Today, our self-portraits are democratic and digital; they are crafted from pixels rather than paints. On social networking websites like MySpace and Facebook, our modern self-portraits feature background music, carefully manipulated photographs, stream-of-consciousness musings, and lists of our hobbies and friends. They are interactive, inviting viewers not merely to look at, but also to respond to, the life portrayed online. We create them to find friendship, love, and that ambiguous modern thing called connection. Like painters constantly retouching their work, we alter, update, and tweak our online self-portraits; but as digital objects they are far more ephemeral than oil on canvas. Vital statistics, glimpses of bare flesh, lists of favorite bands and favorite poems all clamor for our attention—and it is the timeless human desire for attention that emerges as the dominant theme of these vast virtual galleries.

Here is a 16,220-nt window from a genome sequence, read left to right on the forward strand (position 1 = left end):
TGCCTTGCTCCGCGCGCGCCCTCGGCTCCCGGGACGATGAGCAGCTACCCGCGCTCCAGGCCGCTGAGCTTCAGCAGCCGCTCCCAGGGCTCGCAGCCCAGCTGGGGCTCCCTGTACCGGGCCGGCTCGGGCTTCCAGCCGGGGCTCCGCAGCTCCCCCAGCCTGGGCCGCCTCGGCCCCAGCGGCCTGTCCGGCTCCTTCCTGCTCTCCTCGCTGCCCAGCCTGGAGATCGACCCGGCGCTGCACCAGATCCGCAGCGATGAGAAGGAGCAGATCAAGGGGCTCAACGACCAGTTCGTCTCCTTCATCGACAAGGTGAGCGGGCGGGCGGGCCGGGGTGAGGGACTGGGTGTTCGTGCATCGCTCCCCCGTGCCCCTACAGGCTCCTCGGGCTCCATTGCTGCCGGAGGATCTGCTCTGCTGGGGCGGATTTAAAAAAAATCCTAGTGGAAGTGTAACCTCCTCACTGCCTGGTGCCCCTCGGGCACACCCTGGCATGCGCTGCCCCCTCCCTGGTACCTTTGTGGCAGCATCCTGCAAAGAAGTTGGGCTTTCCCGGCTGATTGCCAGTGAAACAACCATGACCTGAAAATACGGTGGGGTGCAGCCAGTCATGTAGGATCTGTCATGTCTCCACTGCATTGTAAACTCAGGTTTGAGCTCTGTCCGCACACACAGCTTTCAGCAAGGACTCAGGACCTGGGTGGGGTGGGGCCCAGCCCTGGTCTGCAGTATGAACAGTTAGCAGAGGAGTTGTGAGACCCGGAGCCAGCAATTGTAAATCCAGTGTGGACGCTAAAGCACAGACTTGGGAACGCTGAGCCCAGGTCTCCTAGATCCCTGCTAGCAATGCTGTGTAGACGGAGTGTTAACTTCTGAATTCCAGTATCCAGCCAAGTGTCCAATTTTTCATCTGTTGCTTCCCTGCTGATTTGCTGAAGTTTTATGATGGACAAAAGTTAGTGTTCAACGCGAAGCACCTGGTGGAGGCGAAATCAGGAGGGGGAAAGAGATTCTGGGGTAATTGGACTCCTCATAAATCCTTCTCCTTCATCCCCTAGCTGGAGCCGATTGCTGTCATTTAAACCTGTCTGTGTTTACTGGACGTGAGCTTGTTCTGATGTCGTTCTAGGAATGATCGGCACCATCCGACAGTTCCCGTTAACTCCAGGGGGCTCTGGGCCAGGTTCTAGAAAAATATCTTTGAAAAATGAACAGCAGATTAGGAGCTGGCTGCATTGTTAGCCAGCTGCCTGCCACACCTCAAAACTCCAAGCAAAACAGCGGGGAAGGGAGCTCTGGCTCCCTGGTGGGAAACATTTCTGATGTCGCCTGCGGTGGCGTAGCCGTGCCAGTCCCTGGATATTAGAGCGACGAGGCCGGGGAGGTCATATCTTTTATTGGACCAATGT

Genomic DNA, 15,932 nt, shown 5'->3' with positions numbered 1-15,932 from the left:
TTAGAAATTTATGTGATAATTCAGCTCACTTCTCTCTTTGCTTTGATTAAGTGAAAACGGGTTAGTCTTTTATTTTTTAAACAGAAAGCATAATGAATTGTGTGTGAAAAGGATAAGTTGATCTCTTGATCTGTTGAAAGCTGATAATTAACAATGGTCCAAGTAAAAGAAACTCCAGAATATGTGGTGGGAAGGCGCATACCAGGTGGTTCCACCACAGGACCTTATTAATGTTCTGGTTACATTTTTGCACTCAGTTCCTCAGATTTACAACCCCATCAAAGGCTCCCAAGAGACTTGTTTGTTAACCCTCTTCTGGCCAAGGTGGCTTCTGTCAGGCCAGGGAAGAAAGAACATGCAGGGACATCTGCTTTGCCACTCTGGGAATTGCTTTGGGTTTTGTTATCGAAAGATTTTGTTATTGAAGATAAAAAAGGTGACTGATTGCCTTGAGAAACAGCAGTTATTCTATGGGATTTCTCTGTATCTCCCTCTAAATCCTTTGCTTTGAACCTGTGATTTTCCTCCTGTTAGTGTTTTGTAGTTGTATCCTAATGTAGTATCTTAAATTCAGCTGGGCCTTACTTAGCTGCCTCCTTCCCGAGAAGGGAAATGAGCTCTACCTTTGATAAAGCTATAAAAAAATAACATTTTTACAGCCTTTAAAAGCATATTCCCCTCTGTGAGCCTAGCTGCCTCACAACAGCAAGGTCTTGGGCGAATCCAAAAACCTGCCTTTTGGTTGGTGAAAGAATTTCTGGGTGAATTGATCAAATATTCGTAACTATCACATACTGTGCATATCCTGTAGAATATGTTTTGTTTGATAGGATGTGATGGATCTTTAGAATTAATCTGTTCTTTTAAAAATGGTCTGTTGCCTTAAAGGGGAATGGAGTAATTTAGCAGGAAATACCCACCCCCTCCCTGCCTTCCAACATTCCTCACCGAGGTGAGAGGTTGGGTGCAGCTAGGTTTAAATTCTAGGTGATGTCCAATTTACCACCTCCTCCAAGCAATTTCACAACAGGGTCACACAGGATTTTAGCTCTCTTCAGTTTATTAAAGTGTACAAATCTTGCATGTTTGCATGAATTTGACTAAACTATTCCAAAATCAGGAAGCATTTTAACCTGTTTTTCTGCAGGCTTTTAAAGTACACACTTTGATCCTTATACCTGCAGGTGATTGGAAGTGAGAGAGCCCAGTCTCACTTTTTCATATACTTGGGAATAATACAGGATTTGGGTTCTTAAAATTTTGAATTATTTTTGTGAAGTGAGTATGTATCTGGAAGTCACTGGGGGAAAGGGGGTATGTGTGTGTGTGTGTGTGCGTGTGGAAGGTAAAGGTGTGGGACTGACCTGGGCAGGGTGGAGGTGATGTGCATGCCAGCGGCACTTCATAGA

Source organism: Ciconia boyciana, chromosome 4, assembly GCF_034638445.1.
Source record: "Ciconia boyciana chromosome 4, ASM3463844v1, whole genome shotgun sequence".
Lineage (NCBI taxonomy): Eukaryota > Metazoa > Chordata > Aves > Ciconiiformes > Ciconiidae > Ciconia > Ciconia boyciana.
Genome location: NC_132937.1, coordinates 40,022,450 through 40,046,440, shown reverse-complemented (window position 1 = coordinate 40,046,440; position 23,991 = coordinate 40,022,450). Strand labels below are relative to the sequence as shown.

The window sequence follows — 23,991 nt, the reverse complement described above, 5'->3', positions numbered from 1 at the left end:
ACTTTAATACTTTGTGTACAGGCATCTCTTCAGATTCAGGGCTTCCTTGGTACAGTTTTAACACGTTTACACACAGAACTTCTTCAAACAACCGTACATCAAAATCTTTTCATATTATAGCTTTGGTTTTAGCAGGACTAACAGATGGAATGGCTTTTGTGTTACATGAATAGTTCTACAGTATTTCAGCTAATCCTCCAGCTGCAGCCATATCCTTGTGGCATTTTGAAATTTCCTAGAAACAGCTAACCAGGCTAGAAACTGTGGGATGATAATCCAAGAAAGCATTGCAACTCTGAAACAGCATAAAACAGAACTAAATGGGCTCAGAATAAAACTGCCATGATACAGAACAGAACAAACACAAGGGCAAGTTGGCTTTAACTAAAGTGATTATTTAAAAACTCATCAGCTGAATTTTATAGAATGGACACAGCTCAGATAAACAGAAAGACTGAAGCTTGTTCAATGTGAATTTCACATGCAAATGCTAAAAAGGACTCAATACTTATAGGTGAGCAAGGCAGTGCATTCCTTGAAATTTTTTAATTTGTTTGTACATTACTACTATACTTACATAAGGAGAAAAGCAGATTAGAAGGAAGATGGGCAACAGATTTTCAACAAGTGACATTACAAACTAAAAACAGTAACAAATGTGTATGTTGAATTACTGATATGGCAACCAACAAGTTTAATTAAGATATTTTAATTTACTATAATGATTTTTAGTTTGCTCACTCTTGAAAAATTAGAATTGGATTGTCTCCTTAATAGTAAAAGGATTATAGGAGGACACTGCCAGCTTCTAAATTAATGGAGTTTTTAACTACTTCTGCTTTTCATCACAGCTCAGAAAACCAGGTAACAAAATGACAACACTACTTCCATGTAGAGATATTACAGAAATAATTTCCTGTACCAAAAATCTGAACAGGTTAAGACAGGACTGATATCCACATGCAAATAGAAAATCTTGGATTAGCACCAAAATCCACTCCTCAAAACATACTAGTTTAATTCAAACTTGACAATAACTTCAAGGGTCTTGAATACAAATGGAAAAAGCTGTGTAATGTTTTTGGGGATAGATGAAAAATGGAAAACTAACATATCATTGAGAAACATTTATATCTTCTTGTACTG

Although social networking sites are in their infancy, we are seeing their impact culturally: in language (where to friend is now a verb), in politics (where it is de rigueur for presidential aspirants to catalogue their virtues on MySpace), and on college campuses (where not using Facebook can be a social handicap). But we are only beginning to come to grips with the consequences of our use of these sites: for friendship, and for our notions of privacy, authenticity, community, and identity. As with any new technological advance, we must consider what type of behavior online social networking encourages. Does this technology, with its constant demands to collect (friends and status), and perform (by marketing ourselves), in some ways undermine our ability to attain what it promises—a surer sense of who we are and where we belong? The Delphic oracle’s guidance was know thyself. Today, in the world of online social networks, the oracle’s advice might be show thyself.